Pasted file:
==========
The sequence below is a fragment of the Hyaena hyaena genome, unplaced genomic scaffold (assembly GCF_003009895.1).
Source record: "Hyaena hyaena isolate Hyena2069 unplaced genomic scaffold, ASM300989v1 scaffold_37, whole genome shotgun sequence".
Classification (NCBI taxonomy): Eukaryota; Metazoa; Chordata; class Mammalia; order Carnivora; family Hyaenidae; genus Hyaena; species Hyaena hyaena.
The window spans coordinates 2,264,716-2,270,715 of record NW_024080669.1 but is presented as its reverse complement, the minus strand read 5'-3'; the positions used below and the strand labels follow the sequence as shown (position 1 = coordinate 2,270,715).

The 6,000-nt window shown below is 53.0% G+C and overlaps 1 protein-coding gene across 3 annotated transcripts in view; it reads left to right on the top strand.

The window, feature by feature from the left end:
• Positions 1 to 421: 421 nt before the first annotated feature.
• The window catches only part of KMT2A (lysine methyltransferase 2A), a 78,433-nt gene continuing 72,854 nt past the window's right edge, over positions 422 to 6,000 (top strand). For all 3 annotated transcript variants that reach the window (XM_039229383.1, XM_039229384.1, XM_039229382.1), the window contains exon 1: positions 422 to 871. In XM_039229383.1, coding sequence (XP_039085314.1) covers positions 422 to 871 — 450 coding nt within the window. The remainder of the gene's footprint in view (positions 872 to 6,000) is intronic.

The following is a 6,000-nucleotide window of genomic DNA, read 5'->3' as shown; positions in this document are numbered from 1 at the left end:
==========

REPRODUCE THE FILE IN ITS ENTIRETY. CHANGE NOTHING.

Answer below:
The sequence below is a fragment of the Hyaena hyaena genome, unplaced genomic scaffold (assembly GCF_003009895.1).
Source record: "Hyaena hyaena isolate Hyena2069 unplaced genomic scaffold, ASM300989v1 scaffold_37, whole genome shotgun sequence".
Classification (NCBI taxonomy): Eukaryota; Metazoa; Chordata; class Mammalia; order Carnivora; family Hyaenidae; genus Hyaena; species Hyaena hyaena.
The window spans coordinates 2,264,716-2,270,715 of record NW_024080669.1 but is presented as its reverse complement, the minus strand read 5'-3'; the positions used below and the strand labels follow the sequence as shown (position 1 = coordinate 2,270,715).

The 6,000-nt window shown below is 53.0% G+C and overlaps 1 protein-coding gene across 3 annotated transcripts in view; it reads left to right on the top strand.

The window, feature by feature from the left end:
• Positions 1 to 421: 421 nt before the first annotated feature.
• The window catches only part of KMT2A (lysine methyltransferase 2A), a 78,433-nt gene continuing 72,854 nt past the window's right edge, over positions 422 to 6,000 (top strand). For all 3 annotated transcript variants that reach the window (XM_039229383.1, XM_039229384.1, XM_039229382.1), the window contains exon 1: positions 422 to 871. In XM_039229383.1, coding sequence (XP_039085314.1) covers positions 422 to 871 — 450 coding nt within the window. The remainder of the gene's footprint in view (positions 872 to 6,000) is intronic.

The following is a 6,000-nucleotide window of genomic DNA, read 5'->3' as shown; positions in this document are numbered from 1 at the left end: